Maybe you too are sitting here trying to read this post but struggling because your eyes are straining over the effort of not rolling in a deep sarcasm spasm. If this is the case, then this entry, my friend, is dedicated to you, and The Problem of Truth or Dare. The Problem is, most people seem to have limited this beautiful masterpiece of a game into one truth and one dare, both in the halted mindset of pre-pubescent youths trying the "adult" (and sketchy) party life for the first time in their basements. The truth: "Who do you like??" and the dare: "kiss so-and-so on the MOUTH!"

As a seasoned Truth or Darer myself, I have not played a game which included either of these since I retired my first training bra. It is time for you to do the same, and embrace whole heartedly the beauty which is T&D.

The Truths 

First things first, Truths should avoid delving into love lives at all cost. Ultimately, no one really CARES who likes who, and if they do, that usually means your players don't want this truth to be revealed publicly yet. The art of T&D is being able to embarrass everyone a little bit, but by embarrassing yourself along with them. Therefore, don't ever force someone to answer a truth that you yourself would cringe if it was asked you (same rule applies to dares).
Think about embarrassing things, but do not ask "what's something embarrassing that has happened to you?" People usually repress embarrassing events so that they can function throughout an average day, without needing to go home and cry in their bed. That being said, embarrassing memories are the type which get burned into everyones' brains, so your function in creating a Truth is finding ways to discover these traumas, so that you can enjoy their stories.
Thus, what is something which has happened to you which was traumatising?
Good truths can be things such as:
  • Have you ever, in your teenage or adult life, messed your pants in public? Tell us the story.
  • What has been your most terrifying moment in someone else's bathroom? 
  • Have you ever been under anaesthesia? What did you do/say as the drugs were wearing off?
  • Have you ever used a word incorrectly to an embarrassing degree? In your first language or another?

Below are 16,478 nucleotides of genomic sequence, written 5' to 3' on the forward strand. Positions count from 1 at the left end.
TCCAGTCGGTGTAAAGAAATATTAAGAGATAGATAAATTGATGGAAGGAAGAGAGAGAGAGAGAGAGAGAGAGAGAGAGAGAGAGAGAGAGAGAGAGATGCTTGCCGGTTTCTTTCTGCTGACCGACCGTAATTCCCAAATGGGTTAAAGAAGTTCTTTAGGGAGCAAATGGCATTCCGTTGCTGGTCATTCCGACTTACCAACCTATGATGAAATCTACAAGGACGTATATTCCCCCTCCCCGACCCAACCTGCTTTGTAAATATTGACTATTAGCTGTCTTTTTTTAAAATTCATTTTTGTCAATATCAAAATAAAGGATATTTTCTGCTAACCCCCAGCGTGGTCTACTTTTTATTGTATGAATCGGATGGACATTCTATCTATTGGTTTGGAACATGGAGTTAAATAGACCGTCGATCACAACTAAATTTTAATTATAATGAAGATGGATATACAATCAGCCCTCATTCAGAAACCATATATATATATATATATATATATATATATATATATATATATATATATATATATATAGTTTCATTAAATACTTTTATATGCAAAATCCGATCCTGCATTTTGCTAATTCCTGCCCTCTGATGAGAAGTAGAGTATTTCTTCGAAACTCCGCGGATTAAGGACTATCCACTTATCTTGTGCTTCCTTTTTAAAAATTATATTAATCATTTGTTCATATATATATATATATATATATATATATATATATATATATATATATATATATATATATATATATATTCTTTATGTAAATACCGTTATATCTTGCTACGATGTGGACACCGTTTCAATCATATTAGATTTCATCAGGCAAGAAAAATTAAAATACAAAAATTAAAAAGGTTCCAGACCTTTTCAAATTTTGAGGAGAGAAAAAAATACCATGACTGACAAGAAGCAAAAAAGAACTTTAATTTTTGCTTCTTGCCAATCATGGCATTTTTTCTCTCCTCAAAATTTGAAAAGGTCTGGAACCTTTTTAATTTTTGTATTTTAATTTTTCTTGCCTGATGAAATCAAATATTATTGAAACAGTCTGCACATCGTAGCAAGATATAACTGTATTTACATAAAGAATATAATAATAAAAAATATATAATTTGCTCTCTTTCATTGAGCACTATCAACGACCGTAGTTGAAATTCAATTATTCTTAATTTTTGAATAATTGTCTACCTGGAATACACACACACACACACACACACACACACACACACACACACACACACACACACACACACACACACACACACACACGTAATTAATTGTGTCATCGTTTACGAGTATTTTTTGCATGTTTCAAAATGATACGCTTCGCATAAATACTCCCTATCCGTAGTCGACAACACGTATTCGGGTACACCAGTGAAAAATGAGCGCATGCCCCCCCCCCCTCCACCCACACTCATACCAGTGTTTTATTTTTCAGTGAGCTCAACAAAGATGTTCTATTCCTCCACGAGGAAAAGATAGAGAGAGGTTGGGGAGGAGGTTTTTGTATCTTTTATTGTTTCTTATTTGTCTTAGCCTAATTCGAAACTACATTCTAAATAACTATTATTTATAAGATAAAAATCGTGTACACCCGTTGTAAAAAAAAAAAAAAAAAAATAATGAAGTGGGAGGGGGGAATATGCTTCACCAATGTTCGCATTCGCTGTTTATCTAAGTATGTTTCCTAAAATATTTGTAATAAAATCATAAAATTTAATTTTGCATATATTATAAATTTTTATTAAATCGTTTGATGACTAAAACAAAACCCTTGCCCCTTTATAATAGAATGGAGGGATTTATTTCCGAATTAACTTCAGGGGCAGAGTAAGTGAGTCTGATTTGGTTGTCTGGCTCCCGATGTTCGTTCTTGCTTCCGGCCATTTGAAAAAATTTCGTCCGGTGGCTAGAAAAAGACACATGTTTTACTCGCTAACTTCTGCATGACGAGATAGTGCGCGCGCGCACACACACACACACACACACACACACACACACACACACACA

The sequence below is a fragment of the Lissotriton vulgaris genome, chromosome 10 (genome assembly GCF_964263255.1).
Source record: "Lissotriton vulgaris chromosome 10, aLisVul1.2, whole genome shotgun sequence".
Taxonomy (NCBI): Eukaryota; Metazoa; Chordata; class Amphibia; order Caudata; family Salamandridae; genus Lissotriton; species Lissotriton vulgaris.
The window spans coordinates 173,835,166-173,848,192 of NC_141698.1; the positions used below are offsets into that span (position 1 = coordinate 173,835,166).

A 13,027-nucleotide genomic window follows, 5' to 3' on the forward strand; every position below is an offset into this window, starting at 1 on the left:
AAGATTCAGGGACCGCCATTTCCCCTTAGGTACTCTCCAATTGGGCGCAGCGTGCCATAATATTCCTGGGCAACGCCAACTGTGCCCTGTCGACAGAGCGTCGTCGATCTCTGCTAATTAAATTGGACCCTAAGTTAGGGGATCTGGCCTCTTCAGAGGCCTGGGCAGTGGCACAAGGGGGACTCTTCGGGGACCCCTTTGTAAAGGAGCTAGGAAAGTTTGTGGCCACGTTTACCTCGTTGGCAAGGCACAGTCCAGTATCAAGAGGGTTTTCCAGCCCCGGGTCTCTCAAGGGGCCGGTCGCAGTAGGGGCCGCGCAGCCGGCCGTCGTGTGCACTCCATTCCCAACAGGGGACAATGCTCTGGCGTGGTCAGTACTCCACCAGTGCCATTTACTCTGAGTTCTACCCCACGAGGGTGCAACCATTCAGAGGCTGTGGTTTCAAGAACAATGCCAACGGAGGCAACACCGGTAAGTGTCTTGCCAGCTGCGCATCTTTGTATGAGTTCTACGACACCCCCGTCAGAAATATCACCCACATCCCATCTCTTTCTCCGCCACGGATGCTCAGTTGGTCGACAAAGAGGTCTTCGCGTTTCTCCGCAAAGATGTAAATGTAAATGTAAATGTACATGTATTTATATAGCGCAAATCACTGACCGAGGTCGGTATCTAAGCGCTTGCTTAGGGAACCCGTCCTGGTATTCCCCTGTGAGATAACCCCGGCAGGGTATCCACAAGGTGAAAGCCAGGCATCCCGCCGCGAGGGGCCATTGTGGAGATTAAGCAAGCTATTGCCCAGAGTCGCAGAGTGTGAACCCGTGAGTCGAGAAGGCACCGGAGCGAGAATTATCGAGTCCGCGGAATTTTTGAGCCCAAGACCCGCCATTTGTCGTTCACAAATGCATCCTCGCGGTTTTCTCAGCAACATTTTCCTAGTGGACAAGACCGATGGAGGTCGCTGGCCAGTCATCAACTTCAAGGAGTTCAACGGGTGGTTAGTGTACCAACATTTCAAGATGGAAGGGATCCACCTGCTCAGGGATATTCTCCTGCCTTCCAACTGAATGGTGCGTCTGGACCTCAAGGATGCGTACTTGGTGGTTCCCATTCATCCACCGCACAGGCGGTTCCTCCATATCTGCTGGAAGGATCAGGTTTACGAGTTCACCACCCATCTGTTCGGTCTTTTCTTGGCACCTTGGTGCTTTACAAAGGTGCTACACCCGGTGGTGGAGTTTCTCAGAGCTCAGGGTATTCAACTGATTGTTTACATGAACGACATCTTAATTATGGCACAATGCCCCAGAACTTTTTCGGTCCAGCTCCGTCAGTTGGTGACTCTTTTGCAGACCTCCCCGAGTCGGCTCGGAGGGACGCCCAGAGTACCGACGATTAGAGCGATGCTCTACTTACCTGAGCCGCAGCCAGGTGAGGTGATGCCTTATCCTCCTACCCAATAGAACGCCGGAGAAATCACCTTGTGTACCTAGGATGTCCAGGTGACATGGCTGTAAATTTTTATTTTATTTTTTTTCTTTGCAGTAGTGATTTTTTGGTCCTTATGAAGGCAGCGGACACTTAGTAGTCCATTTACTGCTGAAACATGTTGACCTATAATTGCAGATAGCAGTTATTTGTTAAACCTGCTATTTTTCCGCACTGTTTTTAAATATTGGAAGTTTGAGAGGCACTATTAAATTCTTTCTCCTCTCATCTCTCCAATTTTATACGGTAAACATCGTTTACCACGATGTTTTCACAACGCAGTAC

• When did you first learn about sex? What was your reaction? (People usually have hilarious anecdotes about their 7 year old self first being told about the Birds and the Bees. I do (okay, I was 9).) 
  • What was the most embarrassing/painful/uncomfortable date you ever went on?
Another category of Truths goes into the hypothetical. These can be in "If" forms or "Would you rather" forms. Again, think outside of the usual. You want questions that will make people debate and think, and definitely questions that will make them cringe and laugh.
  • Would you rather streak naked through a crowded place filled with your friends and people you admire and have EVERYONE see, or, have your parents streak naked through a crowded place where you see, and you cannot close your eyes or look away?
  • If you had to add an extra limb to somewhere on your body, what would it be and where would you put it? 
  • Would you rather receive $1 million dollars once, or receive $50,000 every time you sneezed, but you also change genders automatically with every sneeze? 
  • If you could be in any movie what movie would it be, and what MINOR or supporting character would you play? 
  • Would you rather eat ice-cream flavoured poop, or poop flavoured ice-cream? 
  • If you were one of the Muppets who would you be? 
The Dares 

Dares are usually the more tricky ones for people to think up, which is a shame, because they also have the potential to be the best and most hilarious part of every game. Again, you want to focus on finding tasks for people to do which will be embarrassing and fun, but not humiliating or degrading. Think of things that people have to put effort into doing, because often their effort alone will be laughter ensuing for everyone involved. Adding time limits to tasks which need a completion can also be helpful because everything is a tad more entertaining when done in panic and desperation. Maybe that's why dating is so side-splitting... 

Favourite dares: 
  • Put something in your back pocket and twerk or dance until it falls out. 
  • Find lipstick and apply it to another player without using your hands. 
  • Attempt to lick your own armpit. 
  • Eat a food of another player's choosing without using your hands. 
  • In your best Gollum/Smeagol impersonation, attempt to seduce another player of your choice. 
  • Blindfolded, apply makeup or nail polish on another player. 
  • Perform a sock-puppet show of Lés Miserables or another lengthy and well known story. 
  • Pick the nose of another player. If no other player is willing, pick your own nose, and show the results like it is a piece of art and you are an art expert/tour guide.  
  • Trade outfits with another player and remain like that for the rest of the game. 
  • Lick the belly button of another player. 
  • Allow someone to post a status on your Facebook, or poke someone of their choice, your friend or not.

Tonight I spent time at a friends house with a group of fantastically creative people. They were not at all hesitant to play T&D and I am glad, because it was legendary. Hopefully this post will have inspired you to get out there and play yourself. 

I believe in you and your creativity.